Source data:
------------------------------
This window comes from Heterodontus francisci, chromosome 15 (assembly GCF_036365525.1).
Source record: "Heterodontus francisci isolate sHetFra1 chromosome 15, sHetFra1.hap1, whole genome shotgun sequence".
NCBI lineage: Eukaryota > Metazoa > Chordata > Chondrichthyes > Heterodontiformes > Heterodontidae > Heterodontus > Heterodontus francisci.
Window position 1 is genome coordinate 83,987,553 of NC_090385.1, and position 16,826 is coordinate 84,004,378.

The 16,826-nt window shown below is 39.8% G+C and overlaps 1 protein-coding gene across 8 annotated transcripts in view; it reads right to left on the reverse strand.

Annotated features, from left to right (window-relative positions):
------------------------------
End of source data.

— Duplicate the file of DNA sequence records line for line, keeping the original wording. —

This window comes from Heterodontus francisci, chromosome 15 (assembly GCF_036365525.1).
Source record: "Heterodontus francisci isolate sHetFra1 chromosome 15, sHetFra1.hap1, whole genome shotgun sequence".
NCBI lineage: Eukaryota > Metazoa > Chordata > Chondrichthyes > Heterodontiformes > Heterodontidae > Heterodontus > Heterodontus francisci.
Window position 1 is genome coordinate 83,987,553 of NC_090385.1, and position 16,826 is coordinate 84,004,378.

The 16,826-nt window shown below is 39.8% G+C and overlaps 1 protein-coding gene across 8 annotated transcripts in view; it reads right to left on the reverse strand.

Annotated features, from left to right (window-relative positions):